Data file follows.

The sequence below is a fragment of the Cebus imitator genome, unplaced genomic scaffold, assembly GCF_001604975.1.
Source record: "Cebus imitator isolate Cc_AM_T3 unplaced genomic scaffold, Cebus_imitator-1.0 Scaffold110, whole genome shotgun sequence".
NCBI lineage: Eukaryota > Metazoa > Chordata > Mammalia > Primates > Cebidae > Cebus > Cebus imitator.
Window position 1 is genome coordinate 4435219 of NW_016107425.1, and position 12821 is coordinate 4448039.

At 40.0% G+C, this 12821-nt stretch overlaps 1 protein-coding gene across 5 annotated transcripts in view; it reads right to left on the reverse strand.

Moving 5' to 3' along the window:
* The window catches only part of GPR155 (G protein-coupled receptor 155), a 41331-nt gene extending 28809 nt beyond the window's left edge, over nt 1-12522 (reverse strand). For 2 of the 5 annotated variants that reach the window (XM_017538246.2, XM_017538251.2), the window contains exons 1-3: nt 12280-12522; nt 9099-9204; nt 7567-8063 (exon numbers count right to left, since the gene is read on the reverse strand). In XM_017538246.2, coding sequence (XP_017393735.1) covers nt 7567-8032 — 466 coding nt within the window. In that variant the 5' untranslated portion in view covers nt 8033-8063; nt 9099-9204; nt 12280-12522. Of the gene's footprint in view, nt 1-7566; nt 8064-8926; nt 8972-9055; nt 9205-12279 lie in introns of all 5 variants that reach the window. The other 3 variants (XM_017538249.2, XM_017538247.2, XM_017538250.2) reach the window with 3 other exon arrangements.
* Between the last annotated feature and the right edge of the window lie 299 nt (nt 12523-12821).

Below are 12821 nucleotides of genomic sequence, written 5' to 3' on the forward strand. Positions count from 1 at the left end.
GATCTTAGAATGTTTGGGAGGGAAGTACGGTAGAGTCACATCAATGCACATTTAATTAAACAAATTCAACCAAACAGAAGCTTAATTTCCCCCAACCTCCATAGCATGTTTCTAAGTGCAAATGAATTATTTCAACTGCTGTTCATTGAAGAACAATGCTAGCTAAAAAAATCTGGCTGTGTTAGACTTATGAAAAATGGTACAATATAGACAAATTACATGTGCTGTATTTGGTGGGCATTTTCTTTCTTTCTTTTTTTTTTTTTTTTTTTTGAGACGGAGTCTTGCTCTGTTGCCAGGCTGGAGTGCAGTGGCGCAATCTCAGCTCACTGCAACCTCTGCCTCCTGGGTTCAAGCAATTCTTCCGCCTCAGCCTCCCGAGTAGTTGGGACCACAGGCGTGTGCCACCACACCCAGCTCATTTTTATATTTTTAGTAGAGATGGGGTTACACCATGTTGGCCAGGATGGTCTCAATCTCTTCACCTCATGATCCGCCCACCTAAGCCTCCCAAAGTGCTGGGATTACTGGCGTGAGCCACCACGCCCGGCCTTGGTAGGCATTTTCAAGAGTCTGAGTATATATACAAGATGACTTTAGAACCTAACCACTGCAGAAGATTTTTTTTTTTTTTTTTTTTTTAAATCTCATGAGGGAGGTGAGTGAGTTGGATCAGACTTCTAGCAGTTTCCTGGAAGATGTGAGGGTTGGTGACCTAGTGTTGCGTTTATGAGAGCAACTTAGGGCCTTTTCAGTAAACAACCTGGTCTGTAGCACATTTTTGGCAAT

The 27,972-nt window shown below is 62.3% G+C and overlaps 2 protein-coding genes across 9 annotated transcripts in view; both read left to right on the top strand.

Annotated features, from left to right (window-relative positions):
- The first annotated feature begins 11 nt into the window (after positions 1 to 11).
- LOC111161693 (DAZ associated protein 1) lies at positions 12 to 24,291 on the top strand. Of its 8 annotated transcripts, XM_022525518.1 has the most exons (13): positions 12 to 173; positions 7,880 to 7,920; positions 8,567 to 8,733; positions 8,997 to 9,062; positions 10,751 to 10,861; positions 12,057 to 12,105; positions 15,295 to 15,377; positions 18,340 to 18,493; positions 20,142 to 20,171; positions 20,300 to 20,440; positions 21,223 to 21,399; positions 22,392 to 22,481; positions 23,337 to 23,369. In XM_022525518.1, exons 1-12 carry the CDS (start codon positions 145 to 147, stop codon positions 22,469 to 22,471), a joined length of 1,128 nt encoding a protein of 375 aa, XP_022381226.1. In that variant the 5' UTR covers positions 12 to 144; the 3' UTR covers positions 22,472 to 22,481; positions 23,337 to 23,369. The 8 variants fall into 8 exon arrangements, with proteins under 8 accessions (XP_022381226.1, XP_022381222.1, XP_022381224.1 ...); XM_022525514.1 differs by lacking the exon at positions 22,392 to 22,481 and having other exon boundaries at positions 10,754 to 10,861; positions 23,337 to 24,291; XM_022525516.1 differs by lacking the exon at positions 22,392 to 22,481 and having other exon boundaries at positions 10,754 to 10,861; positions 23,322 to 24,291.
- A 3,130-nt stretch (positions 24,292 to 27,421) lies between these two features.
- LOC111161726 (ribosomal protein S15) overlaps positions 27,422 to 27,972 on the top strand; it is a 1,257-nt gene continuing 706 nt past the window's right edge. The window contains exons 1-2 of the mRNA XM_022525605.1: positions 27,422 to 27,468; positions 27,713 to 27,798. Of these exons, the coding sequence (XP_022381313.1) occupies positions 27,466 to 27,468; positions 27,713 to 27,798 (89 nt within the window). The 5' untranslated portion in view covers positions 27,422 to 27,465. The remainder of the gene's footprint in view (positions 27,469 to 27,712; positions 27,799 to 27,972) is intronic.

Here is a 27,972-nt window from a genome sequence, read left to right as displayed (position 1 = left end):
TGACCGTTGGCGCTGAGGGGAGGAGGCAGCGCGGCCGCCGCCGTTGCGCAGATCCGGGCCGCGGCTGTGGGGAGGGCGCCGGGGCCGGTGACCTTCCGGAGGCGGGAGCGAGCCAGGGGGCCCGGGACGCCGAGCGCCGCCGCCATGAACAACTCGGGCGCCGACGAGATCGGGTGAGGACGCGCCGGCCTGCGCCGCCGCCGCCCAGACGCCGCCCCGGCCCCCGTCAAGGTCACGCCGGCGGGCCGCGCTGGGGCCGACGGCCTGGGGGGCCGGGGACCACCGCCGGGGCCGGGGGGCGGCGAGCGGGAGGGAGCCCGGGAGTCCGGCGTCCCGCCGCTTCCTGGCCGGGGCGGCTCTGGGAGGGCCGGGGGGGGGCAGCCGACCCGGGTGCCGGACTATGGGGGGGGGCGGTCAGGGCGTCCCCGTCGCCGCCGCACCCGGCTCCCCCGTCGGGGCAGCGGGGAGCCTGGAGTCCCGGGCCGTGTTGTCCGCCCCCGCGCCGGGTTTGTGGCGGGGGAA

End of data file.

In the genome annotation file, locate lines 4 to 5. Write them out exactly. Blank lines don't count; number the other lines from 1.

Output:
Window position 1 is genome coordinate 4435219 of NW_016107425.1, and position 12821 is coordinate 4448039.

At 40.0% G+C, this 12821-nt stretch overlaps 1 protein-coding gene across 5 annotated transcripts in view; it reads right to left on the reverse strand.